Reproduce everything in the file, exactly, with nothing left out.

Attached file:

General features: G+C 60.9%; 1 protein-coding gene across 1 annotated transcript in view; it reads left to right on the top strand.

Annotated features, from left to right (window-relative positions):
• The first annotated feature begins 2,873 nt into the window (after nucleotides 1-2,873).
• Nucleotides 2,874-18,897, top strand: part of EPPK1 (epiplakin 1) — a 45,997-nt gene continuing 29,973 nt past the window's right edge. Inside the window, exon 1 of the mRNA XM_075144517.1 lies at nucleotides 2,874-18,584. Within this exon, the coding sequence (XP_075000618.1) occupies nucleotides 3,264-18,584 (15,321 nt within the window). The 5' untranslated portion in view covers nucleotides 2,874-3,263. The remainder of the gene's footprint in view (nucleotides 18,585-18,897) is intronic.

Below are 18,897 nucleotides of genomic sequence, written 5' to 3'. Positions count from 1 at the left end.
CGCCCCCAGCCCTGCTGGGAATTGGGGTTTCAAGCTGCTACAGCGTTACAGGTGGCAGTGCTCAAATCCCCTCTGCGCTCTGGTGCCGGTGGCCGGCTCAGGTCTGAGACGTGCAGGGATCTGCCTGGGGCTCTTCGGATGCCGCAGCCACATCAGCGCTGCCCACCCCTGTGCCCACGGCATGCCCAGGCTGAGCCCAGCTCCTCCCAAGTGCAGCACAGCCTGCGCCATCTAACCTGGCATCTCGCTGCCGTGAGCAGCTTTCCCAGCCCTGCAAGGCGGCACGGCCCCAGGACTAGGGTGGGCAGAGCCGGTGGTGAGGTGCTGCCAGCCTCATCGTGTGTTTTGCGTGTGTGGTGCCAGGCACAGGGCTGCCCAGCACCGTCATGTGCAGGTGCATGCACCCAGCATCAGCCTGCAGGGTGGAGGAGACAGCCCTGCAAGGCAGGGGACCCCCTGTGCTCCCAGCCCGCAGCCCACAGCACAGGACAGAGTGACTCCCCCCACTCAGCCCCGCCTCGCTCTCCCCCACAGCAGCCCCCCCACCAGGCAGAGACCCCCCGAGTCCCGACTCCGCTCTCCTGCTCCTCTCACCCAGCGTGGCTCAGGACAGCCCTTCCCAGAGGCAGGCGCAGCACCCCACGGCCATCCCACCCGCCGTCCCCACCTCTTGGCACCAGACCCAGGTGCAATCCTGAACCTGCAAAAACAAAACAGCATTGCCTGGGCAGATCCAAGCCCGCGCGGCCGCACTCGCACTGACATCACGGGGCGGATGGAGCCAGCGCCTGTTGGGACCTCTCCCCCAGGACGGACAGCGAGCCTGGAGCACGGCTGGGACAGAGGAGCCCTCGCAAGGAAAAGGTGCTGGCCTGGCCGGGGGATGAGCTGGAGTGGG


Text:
General features: G+C 60.9%; 1 protein-coding gene across 1 annotated transcript in view; it reads left to right on the top strand.

Annotated features, from left to right (window-relative positions):
• The first annotated feature begins 2,873 nt into the window (after nucleotides 1-2,873).
• Nucleotides 2,874-18,897, top strand: part of EPPK1 (epiplakin 1) — a 45,997-nt gene continuing 29,973 nt past the window's right edge. Inside the window, exon 1 of the mRNA XM_075144517.1 lies at nucleotides 2,874-18,584. Within this exon, the coding sequence (XP_075000618.1) occupies nucleotides 3,264-18,584 (15,321 nt within the window). The 5' untranslated portion in view covers nucleotides 2,874-3,263. The remainder of the gene's footprint in view (nucleotides 18,585-18,897) is intronic.

Below are 18,897 nucleotides of genomic sequence, written 5' to 3'. Positions count from 1 at the left end.
CGCCCCCAGCCCTGCTGGGAATTGGGGTTTCAAGCTGCTACAGCGTTACAGGTGGCAGTGCTCAAATCCCCTCTGCGCTCTGGTGCCGGTGGCCGGCTCAGGTCTGAGACGTGCAGGGATCTGCCTGGGGCTCTTCGGATGCCGCAGCCACATCAGCGCTGCCCACCCCTGTGCCCACGGCATGCCCAGGCTGAGCCCAGCTCCTCCCAAGTGCAGCACAGCCTGCGCCATCTAACCTGGCATCTCGCTGCCGTGAGCAGCTTTCCCAGCCCTGCAAGGCGGCACGGCCCCAGGACTAGGGTGGGCAGAGCCGGTGGTGAGGTGCTGCCAGCCTCATCGTGTGTTTTGCGTGTGTGGTGCCAGGCACAGGGCTGCCCAGCACCGTCATGTGCAGGTGCATGCACCCAGCATCAGCCTGCAGGGTGGAGGAGACAGCCCTGCAAGGCAGGGGACCCCCTGTGCTCCCAGCCCGCAGCCCACAGCACAGGACAGAGTGACTCCCCCCACTCAGCCCCGCCTCGCTCTCCCCCACAGCAGCCCCCCCACCAGGCAGAGACCCCCCGAGTCCCGACTCCGCTCTCCTGCTCCTCTCACCCAGCGTGGCTCAGGACAGCCCTTCCCAGAGGCAGGCGCAGCACCCCACGGCCATCCCACCCGCCGTCCCCACCTCTTGGCACCAGACCCAGGTGCAATCCTGAACCTGCAAAAACAAAACAGCATTGCCTGGGCAGATCCAAGCCCGCGCGGCCGCACTCGCACTGACATCACGGGGCGGATGGAGCCAGCGCCTGTTGGGACCTCTCCCCCAGGACGGACAGCGAGCCTGGAGCACGGCTGGGACAGAGGAGCCCTCGCAAGGAAAAGGTGCTGGCCTGGCCGGGGGATGAGCTGGAGTGGG